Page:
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Behavioral interventions for improving contraceptive use among women living with HIV


Lopez, L.M., et al

Subject Keywords: Behavioral intervention, HIV-positive women, Contraceptive choice, Contraceptive use
Type: Article
Region: International (other)

Counseling can help HIV-positive women meet their goals for family planning. It can also help prevent giving the virus to their infants. Due to better treatment, people with HIV are living longer. More HIV-positive women may want to have a child in the future. We examined behavioral programs to help women with HIV improve their use of family planning methods.

Through October 2012, we did computer searches for studies of family planning programs for HIV-positive women. We wrote to researchers to find other reports. The program could be compared with a different program, routine care, or no counseling. Studies could also compare HIV-positive women versus HIV-negative women. If available, we used adjusted results to help control for factors affecting the outcomes. Otherwise, we used the odds ratio. We assessed the research quality.

We found seven studies from Africa with a total of 8882 women. Three studies compared a special program versus standard services. One showed the special program site had more use of non-condom birth control and fewer pregnancies. In another, women at sites with enhanced services used modern family planning more than women at sites with basic services. The groups had similar change from baseline. In the third study, more women who had family planning services combined with HIV care used modern birth control (non-condom). More women with combined services used condoms than those with routine care.

Four older studies compared HIV-positive women versus HIV-negative women. The study groups did not differ much in use of modern birth control. Two studies did not provide family planning counseling for HIV-negative women. In the larger study, HIV-positive women were less likely to get pregnant. More HIV-positive women stopped using their hormonal birth control, but more used condoms and spermicide. Two studies provided counseling for both HIV groups. One showed fewer pregnancies for HIV-positive women. In the other, the HIV groups were similar for pregnancy and condom use.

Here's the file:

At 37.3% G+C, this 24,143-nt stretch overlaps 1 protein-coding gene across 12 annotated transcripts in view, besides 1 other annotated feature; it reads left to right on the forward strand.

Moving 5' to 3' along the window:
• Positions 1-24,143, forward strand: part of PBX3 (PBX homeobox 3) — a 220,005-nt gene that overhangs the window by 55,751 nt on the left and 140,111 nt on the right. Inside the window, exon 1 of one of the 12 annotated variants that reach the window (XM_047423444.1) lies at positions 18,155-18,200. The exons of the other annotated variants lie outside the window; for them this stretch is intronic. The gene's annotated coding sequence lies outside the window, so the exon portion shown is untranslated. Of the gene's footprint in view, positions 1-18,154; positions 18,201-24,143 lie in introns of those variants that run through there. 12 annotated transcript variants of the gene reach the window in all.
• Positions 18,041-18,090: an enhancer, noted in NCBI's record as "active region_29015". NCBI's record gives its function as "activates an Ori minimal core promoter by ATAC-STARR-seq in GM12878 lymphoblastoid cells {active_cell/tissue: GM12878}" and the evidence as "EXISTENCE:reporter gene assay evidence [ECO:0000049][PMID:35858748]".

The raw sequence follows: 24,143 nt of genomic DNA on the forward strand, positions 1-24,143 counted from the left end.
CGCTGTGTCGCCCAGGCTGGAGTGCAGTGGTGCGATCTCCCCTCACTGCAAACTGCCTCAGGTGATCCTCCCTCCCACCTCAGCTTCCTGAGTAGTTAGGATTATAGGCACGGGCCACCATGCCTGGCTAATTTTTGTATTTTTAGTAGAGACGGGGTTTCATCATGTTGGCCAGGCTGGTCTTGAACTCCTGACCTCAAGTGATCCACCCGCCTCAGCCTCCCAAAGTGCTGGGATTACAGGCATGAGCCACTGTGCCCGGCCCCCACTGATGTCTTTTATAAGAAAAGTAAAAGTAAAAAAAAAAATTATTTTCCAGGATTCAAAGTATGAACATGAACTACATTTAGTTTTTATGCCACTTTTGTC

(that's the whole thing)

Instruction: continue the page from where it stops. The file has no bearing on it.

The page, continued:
Overall, these were moderate quality studies. Many did not adjust for factors affecting the outcomes, and many used self-reported data. The studies had different designs and reporting methods. Four studies were done many years ago. Improved HIV treatment has changed how HIV-positive women think about having children. However, we found little research on birth control counseling for these women. The field needs tested programs to help women choose and use a birth control method.



Rights: © The Cochrane Collaboration
Suggested citation:

Lopez, L.M., et al. (2013) Behavioral interventions for improving contraceptive use among women living with HIV [Online]. Available from: [Accessed: 25th August 2019].


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